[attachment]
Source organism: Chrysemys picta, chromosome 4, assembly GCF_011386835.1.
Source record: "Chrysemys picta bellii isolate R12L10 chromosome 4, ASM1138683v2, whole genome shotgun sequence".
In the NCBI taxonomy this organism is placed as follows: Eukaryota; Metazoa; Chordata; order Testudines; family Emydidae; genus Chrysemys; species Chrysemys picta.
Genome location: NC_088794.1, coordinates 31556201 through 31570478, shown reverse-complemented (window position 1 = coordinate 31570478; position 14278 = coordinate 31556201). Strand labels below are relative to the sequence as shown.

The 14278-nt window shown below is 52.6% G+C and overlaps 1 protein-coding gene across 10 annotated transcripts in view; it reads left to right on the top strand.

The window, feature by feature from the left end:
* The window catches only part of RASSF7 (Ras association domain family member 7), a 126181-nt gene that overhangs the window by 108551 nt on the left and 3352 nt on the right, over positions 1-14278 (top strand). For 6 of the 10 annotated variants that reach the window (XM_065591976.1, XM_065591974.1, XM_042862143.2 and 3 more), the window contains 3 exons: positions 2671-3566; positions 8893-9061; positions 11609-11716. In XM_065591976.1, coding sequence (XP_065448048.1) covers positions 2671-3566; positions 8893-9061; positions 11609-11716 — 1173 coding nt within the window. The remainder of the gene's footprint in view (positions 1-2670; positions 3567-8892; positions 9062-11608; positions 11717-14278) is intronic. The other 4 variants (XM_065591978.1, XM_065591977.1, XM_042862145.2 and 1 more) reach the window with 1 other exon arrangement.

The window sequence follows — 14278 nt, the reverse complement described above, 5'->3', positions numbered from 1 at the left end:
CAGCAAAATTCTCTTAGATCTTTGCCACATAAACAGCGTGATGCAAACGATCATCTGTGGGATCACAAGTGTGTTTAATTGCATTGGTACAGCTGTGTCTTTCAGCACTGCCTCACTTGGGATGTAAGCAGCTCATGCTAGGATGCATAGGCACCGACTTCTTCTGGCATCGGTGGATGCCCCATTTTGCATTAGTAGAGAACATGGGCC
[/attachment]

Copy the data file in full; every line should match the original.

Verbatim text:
Source organism: Chrysemys picta, chromosome 4, assembly GCF_011386835.1.
Source record: "Chrysemys picta bellii isolate R12L10 chromosome 4, ASM1138683v2, whole genome shotgun sequence".
In the NCBI taxonomy this organism is placed as follows: Eukaryota; Metazoa; Chordata; order Testudines; family Emydidae; genus Chrysemys; species Chrysemys picta.
Genome location: NC_088794.1, coordinates 31556201 through 31570478, shown reverse-complemented (window position 1 = coordinate 31570478; position 14278 = coordinate 31556201). Strand labels below are relative to the sequence as shown.

The 14278-nt window shown below is 52.6% G+C and overlaps 1 protein-coding gene across 10 annotated transcripts in view; it reads left to right on the top strand.

The window, feature by feature from the left end:
* The window catches only part of RASSF7 (Ras association domain family member 7), a 126181-nt gene that overhangs the window by 108551 nt on the left and 3352 nt on the right, over positions 1-14278 (top strand). For 6 of the 10 annotated variants that reach the window (XM_065591976.1, XM_065591974.1, XM_042862143.2 and 3 more), the window contains 3 exons: positions 2671-3566; positions 8893-9061; positions 11609-11716. In XM_065591976.1, coding sequence (XP_065448048.1) covers positions 2671-3566; positions 8893-9061; positions 11609-11716 — 1173 coding nt within the window. The remainder of the gene's footprint in view (positions 1-2670; positions 3567-8892; positions 9062-11608; positions 11717-14278) is intronic. The other 4 variants (XM_065591978.1, XM_065591977.1, XM_042862145.2 and 1 more) reach the window with 1 other exon arrangement.

The window sequence follows — 14278 nt, the reverse complement described above, 5'->3', positions numbered from 1 at the left end:
CAGCAAAATTCTCTTAGATCTTTGCCACATAAACAGCGTGATGCAAACGATCATCTGTGGGATCACAAGTGTGTTTAATTGCATTGGTACAGCTGTGTCTTTCAGCACTGCCTCACTTGGGATGTAAGCAGCTCATGCTAGGATGCATAGGCACCGACTTCTTCTGGCATCGGTGGATGCCCCATTTTGCATTAGTAGAGAACATGGGCC